8. Chief Pineapple Leaf

Pineapple tops and carved radishes provide a perfect accent to this carving of a Native American complete with a sweet headdress. Flickr user Jim H. spotted this fantastic creation on a 2011 Carnival Cruise.

9. Why So Serious?

If you prefer to have a centerpiece that will make your guests smile—out of discomfort—then this goblin-esque watermelon man discovered by Flickr user MC would be a delightfully jarring centerpiece for any dinner party.

10. Gorton’s Watermelon Sticks?

Maybe it’s just me, but I can’t help but see the mascot from Gorton’s Fish Sticks when I look at this watermelon carving Quinn Dombrowski spotted on a cruise.

11. Yarr Me Matey

Bob Cotter spotted this fantastic pirate watermelon portrait while eating at a buffet.

12. Sing A Sweet Siren Song

Every pirate needs a mermaid to tempt him. Here’s one in fruit form spotted by Flickr user Patty on a tour of a Crown Princess cruise ship.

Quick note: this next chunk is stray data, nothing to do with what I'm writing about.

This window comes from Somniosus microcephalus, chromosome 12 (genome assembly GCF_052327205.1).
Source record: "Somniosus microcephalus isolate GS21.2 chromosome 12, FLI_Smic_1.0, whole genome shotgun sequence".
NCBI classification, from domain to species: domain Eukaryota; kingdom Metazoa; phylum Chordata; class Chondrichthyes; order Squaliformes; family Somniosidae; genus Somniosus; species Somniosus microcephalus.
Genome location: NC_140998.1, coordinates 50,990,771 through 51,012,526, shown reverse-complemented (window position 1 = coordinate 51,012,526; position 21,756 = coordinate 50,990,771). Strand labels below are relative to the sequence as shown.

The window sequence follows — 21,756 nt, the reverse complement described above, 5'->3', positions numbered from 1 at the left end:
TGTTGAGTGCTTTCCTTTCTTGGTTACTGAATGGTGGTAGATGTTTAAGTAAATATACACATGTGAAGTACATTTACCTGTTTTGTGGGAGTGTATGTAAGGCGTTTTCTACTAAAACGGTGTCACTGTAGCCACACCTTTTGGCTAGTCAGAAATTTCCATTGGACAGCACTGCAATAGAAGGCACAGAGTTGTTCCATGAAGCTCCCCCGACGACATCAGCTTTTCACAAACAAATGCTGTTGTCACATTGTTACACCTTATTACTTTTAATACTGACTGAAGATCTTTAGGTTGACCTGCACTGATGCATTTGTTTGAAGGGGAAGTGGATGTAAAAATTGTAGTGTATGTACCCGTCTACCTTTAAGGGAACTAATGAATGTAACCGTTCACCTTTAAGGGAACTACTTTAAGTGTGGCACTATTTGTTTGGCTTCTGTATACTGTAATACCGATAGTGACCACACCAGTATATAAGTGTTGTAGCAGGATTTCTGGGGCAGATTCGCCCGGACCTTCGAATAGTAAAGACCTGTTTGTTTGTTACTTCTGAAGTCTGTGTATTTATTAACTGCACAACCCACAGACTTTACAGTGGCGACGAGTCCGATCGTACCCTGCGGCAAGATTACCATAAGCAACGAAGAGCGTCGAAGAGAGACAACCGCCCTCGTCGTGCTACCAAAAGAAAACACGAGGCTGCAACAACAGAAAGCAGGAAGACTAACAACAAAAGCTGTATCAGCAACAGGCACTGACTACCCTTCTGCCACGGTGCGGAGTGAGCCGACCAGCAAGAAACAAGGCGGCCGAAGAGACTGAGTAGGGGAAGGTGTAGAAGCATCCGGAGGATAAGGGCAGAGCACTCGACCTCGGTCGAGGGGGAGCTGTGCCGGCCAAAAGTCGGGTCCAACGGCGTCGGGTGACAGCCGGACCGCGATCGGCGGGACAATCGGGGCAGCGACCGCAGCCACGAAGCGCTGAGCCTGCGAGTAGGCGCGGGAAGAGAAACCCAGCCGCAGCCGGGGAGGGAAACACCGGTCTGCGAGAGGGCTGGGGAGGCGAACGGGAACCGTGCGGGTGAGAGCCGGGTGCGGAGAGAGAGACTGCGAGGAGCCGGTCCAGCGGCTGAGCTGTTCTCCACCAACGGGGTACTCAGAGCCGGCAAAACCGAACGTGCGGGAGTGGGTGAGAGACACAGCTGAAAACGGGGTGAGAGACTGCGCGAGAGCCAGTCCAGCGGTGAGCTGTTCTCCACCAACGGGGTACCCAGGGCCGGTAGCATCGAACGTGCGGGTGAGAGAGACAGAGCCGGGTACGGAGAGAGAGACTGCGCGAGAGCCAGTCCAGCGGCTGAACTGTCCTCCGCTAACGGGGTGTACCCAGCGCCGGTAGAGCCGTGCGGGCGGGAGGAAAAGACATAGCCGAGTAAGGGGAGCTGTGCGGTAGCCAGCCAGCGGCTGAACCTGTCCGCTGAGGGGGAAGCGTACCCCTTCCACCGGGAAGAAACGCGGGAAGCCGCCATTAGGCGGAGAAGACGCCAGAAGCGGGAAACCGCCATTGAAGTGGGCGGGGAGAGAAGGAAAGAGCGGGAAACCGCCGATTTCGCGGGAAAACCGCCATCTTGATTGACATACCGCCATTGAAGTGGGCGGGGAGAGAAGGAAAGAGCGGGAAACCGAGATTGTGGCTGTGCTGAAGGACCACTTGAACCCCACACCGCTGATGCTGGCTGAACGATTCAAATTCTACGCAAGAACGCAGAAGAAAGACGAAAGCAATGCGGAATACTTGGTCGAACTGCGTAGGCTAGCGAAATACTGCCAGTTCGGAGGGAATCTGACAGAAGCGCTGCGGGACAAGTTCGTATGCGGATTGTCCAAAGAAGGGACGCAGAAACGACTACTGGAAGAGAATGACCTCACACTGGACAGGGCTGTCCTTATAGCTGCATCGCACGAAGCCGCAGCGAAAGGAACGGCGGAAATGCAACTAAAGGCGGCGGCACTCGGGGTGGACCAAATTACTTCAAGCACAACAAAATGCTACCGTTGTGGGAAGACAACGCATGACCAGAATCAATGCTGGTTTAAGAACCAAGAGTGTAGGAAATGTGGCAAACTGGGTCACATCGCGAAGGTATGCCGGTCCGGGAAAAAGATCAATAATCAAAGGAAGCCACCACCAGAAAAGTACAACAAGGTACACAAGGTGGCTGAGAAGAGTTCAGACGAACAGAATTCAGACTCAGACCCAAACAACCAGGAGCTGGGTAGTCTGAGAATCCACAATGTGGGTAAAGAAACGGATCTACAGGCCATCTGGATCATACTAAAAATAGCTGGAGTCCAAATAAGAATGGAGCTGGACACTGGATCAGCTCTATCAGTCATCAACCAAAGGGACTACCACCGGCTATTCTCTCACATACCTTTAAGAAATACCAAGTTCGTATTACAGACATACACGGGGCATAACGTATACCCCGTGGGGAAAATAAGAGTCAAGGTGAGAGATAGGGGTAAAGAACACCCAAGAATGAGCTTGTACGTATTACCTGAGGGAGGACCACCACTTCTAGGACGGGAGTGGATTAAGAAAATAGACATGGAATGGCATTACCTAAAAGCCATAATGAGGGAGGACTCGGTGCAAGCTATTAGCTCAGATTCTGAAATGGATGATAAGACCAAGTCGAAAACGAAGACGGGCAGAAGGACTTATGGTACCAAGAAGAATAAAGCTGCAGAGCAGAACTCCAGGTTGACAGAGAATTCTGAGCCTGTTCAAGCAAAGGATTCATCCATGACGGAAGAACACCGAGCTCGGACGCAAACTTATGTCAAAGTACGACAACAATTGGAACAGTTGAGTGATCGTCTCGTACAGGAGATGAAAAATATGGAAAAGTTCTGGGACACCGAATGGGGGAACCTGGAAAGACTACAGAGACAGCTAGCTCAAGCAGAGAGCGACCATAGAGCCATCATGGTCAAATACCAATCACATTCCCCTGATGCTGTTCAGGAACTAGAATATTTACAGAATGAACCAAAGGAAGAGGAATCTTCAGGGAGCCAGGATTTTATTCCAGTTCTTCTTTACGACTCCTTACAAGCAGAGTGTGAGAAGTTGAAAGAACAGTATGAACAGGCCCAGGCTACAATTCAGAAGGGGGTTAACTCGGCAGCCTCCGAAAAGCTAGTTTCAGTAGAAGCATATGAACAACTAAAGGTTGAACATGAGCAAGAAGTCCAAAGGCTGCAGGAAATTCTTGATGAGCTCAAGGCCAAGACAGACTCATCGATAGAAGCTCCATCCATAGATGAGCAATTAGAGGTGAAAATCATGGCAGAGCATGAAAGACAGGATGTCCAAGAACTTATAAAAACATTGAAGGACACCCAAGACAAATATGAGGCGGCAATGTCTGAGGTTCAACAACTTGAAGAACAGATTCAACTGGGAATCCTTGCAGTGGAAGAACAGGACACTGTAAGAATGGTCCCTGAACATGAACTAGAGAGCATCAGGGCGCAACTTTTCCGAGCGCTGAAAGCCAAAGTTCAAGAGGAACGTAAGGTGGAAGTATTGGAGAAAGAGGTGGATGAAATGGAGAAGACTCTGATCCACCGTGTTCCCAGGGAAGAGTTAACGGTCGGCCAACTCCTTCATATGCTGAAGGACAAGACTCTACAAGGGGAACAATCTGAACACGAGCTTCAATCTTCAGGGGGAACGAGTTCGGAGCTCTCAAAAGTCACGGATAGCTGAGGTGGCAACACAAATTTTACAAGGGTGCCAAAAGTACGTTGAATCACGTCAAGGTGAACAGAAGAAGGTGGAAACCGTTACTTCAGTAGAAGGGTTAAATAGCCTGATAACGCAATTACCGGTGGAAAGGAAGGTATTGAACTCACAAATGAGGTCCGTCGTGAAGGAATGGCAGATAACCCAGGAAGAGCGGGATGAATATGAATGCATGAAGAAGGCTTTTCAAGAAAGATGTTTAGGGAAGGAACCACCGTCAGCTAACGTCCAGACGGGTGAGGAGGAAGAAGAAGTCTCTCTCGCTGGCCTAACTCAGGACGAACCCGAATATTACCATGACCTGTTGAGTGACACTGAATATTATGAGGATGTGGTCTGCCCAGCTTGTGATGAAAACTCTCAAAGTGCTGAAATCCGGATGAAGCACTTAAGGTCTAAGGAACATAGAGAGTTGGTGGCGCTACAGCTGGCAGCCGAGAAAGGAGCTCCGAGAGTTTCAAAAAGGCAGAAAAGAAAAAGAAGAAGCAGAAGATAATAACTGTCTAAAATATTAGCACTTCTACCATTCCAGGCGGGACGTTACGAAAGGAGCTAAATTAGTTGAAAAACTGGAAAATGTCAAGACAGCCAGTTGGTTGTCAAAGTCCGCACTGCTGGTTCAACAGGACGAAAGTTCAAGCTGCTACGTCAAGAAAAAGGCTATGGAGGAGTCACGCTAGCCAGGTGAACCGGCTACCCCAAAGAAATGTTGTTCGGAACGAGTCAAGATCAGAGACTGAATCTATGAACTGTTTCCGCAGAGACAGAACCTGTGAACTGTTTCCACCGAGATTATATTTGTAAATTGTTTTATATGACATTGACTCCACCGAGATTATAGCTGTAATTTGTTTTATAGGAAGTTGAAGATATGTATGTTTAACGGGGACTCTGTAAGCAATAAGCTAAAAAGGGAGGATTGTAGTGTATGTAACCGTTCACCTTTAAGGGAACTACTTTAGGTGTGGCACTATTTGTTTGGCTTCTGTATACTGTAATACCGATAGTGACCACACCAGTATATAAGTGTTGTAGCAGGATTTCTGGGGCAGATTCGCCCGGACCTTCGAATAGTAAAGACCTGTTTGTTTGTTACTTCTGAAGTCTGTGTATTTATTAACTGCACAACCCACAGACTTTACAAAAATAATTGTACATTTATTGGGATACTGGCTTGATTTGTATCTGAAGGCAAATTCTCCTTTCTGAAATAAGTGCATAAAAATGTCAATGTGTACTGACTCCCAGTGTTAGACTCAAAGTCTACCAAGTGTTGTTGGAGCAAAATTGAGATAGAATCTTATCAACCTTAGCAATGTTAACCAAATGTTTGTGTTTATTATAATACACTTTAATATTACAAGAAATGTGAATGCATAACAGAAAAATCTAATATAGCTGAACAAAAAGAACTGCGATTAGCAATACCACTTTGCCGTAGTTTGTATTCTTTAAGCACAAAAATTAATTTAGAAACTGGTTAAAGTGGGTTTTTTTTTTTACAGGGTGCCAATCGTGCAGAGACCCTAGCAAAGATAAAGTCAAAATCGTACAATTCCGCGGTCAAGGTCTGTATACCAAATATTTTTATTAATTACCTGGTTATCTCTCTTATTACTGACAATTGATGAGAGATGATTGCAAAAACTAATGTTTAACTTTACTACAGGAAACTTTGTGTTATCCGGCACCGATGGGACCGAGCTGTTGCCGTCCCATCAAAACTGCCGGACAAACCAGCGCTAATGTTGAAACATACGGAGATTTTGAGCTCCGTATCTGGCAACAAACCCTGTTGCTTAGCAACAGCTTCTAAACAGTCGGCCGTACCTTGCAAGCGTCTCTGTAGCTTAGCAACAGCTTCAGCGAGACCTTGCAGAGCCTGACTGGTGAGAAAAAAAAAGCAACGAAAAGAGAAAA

13. A Bumpkin Not On A Pumpkin

Apparently, country bumpkins are even well known in Turkey, where Matt Shalvatis spotted this watermelon, which was carved as part of a Halloween festival. Why watermelon instead of pumpkins? Well, why not?

15. Dancing In The Rind

While the majority of watermelon carvings feature one specific subject, this beautiful design, photographed by Brandi Korte at a friend’s wedding, stands out because it actually depicts a whole romantic scene.

16. Screaming For More

Most watermelon carvings are fairly serene, but this whimsical Sweet Street Preacher, photographed by Flickr user nodigio, is anything but.

17. Holy Scrapped Fruit Batman!

When it’s a geek watermelon you need, the Denver Comic Con has you covered. Or, at least, they did at the most recent convention, as evidenced by Flickr user M A Lurig.

18. Just In Time For Football Season


This glorious gator was carved by Adam Potash in support of the famous Florida Gators. Image courtesy Christopher Haugh.

As long as this warm weather lasts, you should keep seeing affordable watermelons in the stores. So if you ever want to try your hand at a new art form, just buy a melon, start to carve your masterpiece, and don’t be too disappointed with any failures—after all, that just means you get to eat the tasty fruit inside!